The Slenderhead Darter or Percina phoxocephala is a small fish by comparison, only reaching the size of around 2.5 inches on average.(Becker,1983) (Page,1971) Understandably, this size restriction also restricts their diet to food that is manageable to be consumed. Their diet is far from extensive due to this stipulation as well as their narrow head- that doesn’t allow for much jaw extension.  At juvenile stages, the largest portion of their diet comes from mainly midge larvae (many kinds of small fly larvae).(Becker,1983)(Paxton,1998)

            The interesting thing is that although their size doesn’t seem to change too extensively; during the amount of growth that does occur from a young fish to mature adult, their diet appears to grow with them. As they become larger, they are able to ingest a more diverse composition of diet and take full advantage of this. (Becker,1983) Typically, the young Slenderheads, being at such a smaller size- restricts them to any insect larvae that are readily available and palatable. However, when they mature, the diet that was previously dominated by solely midge larvae increases to include a substantially larger group of immature mayflies and caddisflies as their sharp, minute teeth grow in and jaw and body size increases. (Smith,1979) Also, not as frequently eaten, but all the less an important nutritional factor, is the less eaten items such as: terrestrial insects, amphipods, fish eggs as well as water boatmen and dragonfly naiads.(Becker,1983) This information was found by close examination of the stomachs of the Slenderhead Darters. Smaller derbies was also found that was uncommon such as little stones and decayed plant material, but it is presumed to be accidental ingestion from the normal feeding cycle. (Becker,1983)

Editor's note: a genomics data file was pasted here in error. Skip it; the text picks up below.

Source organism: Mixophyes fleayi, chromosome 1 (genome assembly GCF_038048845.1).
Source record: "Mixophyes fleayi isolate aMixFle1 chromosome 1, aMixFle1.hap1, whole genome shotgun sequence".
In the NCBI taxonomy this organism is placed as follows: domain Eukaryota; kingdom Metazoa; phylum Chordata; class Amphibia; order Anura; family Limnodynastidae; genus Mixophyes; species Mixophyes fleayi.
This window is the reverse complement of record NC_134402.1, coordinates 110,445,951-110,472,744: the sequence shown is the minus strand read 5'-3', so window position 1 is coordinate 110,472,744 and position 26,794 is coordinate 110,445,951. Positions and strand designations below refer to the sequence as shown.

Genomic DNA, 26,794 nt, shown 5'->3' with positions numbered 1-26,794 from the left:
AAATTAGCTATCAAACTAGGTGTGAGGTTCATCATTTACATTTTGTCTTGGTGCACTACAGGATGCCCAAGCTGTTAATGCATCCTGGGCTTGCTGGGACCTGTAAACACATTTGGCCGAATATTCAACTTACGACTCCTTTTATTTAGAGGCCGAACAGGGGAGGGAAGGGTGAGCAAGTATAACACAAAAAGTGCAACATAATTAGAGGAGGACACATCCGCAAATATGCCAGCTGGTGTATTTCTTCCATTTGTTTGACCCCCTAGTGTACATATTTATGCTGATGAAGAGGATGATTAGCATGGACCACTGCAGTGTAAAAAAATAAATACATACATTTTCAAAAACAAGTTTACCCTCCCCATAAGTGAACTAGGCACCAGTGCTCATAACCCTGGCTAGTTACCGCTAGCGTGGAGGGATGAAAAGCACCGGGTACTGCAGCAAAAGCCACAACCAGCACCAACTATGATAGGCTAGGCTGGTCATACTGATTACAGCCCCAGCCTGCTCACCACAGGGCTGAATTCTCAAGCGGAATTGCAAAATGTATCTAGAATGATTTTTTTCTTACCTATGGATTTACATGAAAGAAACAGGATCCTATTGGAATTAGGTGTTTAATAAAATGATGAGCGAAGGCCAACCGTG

Another curious aspect that was found while studying the feeding habits of the Slenderhead is that at such a small size, one would assume that these fish would really take advantage of anything that is able to be eaten with such a small nutritional niche. However, there was evidence found that would show selective feeding habits taking place as well. The fish appeared to stay away from certain food groups for unspecified reasons. They avoided elmid beetle adults and plecopteran larvae. (Becker,1983)

             The Slenderhead Darter was not found to be prey to many of the predatory fish found in their habitats in the areas studied. The one exception was that it was found in the stomach of a flathead catfish. (Becker,1983)

          Months that were found to show the most feeding, occurred in those just prior to spawning (which takes place in July and August primarily). (Becker,1983) (Smith,1979) (Paxton,1998) This is most likely due to make up for the time lost that was usually allocated to feeding, but turned to spawning periods that would take time and energy for the fish to keep it’s metabolism engaged. It was also found that the months that appeared to show the most feeding also were those prior to the colder winter months (November, February, and March). (Becker,1983) (Page, 1983)This is because in colder water the fishes metabolism slows down to conserve energy, they become less active and rely on stored energy because there are far less food sources during these months. This would explain why there was observation of emigration of this species from shallow, relatively quick flowing currents to fairly deeper channels as winter approached. (Becker,1983) (Wheeler, 1975) (Page, 1983)

             This species, along with other species found in the Genera Percina, are not tolerant of silt, turbidity (opaque water, hazy with suspended substrate matter), and most importantly pollution. (Smith,1979)

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